Two Wrongs Don’t Make a Right (Pt. 2)

Part Two: Antinomianism

 While there is no new heresy under the sun, the heresy of antinomianism had its biggest hay day in rather recent history, namely right after the Reformation. It has always had its adherents, perhaps not calling it by name, and it continues explicitly or implicitly in the minds of many Christians today. But the Reformers had the biggest battle with persons trying to pervert their message so as to have their cake and eat it too.

 Antinomianism was an over reaction to the fresh and revitalizing cries of the Reformation: Namely, “Sola gratia!” The Reformers reminded the church that it is by grace alone that we are saved. However, some came to equate the justifying power of salvific grace with the sort of grace that permeates the Christian life. A grace that does not simply say, “The sins you have committed no longer matter,” but a perverse grace that says, “Go and sin some more. It does not matter how you live in the future. Grace has got your back.”

 I dare not deny that Christians can sin, and that when we do, Christ is our advocate, but this is not to be the life we are set out to live. After the Reformation, Christians began to assume that nothing they do in this life mattered. They had forgotten the power of sanctifying grace, the power by which we are in the process of being made holy right here and now for the sake of the dying world. The Reformers forgot, as Dr. Tim Tennent once pointed out to a group of us in chapel, the all too important cry, “Sola Spiritus!” by the Spirit alone are we sanctified.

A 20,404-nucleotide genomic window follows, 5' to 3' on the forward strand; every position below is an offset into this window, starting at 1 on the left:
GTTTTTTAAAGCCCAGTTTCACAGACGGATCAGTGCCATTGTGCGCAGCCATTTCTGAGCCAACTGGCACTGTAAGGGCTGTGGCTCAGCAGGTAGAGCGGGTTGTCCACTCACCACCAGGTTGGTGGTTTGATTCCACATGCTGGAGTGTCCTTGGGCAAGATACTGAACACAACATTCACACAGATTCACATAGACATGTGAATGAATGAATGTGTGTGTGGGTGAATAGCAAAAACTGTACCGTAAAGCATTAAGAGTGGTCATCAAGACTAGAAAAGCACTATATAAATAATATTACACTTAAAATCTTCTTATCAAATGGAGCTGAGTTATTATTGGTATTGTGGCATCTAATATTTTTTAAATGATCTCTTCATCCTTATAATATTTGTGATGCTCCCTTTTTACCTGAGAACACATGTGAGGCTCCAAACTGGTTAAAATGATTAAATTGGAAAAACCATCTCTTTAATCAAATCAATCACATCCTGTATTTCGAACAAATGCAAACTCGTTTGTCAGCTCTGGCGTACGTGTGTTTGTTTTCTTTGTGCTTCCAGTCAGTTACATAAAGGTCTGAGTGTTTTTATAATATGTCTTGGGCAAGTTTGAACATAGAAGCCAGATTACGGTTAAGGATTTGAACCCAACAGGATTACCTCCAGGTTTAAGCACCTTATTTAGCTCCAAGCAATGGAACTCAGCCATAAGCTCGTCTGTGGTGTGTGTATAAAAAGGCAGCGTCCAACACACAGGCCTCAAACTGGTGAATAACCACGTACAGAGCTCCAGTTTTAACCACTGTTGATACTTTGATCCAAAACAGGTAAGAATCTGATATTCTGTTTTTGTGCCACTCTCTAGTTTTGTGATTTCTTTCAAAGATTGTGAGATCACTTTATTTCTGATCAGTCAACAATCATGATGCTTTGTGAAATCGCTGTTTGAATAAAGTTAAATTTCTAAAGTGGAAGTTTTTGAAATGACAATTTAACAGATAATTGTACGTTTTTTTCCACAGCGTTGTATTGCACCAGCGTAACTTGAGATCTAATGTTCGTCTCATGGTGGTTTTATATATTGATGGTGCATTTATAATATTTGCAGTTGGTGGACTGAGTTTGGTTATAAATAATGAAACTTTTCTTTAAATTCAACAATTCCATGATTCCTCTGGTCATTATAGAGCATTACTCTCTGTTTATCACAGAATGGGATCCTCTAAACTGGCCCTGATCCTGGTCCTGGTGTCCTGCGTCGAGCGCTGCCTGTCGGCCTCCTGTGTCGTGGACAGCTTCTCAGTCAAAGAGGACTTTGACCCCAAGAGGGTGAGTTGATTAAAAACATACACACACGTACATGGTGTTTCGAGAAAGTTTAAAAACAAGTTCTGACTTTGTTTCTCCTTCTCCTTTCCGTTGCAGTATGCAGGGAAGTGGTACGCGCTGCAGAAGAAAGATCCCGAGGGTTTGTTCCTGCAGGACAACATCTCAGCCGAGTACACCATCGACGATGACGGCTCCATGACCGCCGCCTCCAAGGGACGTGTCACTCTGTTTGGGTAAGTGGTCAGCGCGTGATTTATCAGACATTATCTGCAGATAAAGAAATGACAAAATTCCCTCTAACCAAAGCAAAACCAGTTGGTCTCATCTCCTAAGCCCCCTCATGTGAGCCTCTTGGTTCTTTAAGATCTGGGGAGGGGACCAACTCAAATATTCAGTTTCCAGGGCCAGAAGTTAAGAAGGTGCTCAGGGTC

It is by justifying, free grace that we are saved. The same grace affects us somewhat differently after we become Christians. We are called now to really make a difference. “Be ye Holy!” is a command to represent God. This theme of being called to a higher standard so that we might bless the world through our example runs throughout the Bible. It is our very calling. (see Ezek 36; Matt 5:16)

We are called to excellence, not because we must earn our salvation, but so that we might be a testimony. Discipline and holiness are not options; they are musts for the Christian life. We need to be becoming more and more perfect in all that we do each day, by His grace alone, so that the lost and dying world can see hope. If we live like we are in a dog eat dog world, we fight for a scrap, and we do not show a more excellent way, a life of quiet discipline, we fall short of our call.

Next post we will see how many have now brought a sort of blend between Gnosticism and Antinomianism to perpetuate an unhealthy lifestyle within the church.

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